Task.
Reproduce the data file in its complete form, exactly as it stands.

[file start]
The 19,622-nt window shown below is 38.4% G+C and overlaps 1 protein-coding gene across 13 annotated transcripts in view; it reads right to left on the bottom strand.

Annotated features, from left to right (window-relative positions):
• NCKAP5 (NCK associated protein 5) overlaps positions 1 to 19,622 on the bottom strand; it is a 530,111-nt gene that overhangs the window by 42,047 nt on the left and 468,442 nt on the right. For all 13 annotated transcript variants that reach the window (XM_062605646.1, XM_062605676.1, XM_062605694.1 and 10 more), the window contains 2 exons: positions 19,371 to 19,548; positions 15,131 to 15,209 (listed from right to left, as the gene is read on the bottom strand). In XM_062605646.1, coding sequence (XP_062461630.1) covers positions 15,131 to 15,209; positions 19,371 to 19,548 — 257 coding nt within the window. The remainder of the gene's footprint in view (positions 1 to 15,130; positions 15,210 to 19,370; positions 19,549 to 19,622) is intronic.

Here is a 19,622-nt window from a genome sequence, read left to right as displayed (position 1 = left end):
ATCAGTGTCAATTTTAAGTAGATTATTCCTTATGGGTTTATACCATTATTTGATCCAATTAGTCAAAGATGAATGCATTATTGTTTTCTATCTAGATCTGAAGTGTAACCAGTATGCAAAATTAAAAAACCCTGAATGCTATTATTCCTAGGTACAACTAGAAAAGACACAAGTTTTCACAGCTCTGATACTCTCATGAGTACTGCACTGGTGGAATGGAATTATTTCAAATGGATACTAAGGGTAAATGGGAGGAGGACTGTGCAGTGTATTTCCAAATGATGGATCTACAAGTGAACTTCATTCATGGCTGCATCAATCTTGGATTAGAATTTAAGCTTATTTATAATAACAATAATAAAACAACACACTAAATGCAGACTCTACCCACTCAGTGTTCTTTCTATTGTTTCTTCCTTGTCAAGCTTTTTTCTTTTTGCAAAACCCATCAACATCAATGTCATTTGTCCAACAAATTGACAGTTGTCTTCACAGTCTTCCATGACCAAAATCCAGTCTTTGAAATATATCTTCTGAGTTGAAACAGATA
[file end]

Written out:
The 19,622-nt window shown below is 38.4% G+C and overlaps 1 protein-coding gene across 13 annotated transcripts in view; it reads right to left on the bottom strand.

Annotated features, from left to right (window-relative positions):
• NCKAP5 (NCK associated protein 5) overlaps positions 1 to 19,622 on the bottom strand; it is a 530,111-nt gene that overhangs the window by 42,047 nt on the left and 468,442 nt on the right. For all 13 annotated transcript variants that reach the window (XM_062605646.1, XM_062605676.1, XM_062605694.1 and 10 more), the window contains 2 exons: positions 19,371 to 19,548; positions 15,131 to 15,209 (listed from right to left, as the gene is read on the bottom strand). In XM_062605646.1, coding sequence (XP_062461630.1) covers positions 15,131 to 15,209; positions 19,371 to 19,548 — 257 coding nt within the window. The remainder of the gene's footprint in view (positions 1 to 15,130; positions 15,210 to 19,370; positions 19,549 to 19,622) is intronic.

Here is a 19,622-nt window from a genome sequence, read left to right as displayed (position 1 = left end):
ATCAGTGTCAATTTTAAGTAGATTATTCCTTATGGGTTTATACCATTATTTGATCCAATTAGTCAAAGATGAATGCATTATTGTTTTCTATCTAGATCTGAAGTGTAACCAGTATGCAAAATTAAAAAACCCTGAATGCTATTATTCCTAGGTACAACTAGAAAAGACACAAGTTTTCACAGCTCTGATACTCTCATGAGTACTGCACTGGTGGAATGGAATTATTTCAAATGGATACTAAGGGTAAATGGGAGGAGGACTGTGCAGTGTATTTCCAAATGATGGATCTACAAGTGAACTTCATTCATGGCTGCATCAATCTTGGATTAGAATTTAAGCTTATTTATAATAACAATAATAAAACAACACACTAAATGCAGACTCTACCCACTCAGTGTTCTTTCTATTGTTTCTTCCTTGTCAAGCTTTTTTCTTTTTGCAAAACCCATCAACATCAATGTCATTTGTCCAACAAATTGACAGTTGTCTTCACAGTCTTCCATGACCAAAATCCAGTCTTTGAAATATATCTTCTGAGTTGAAACAGATA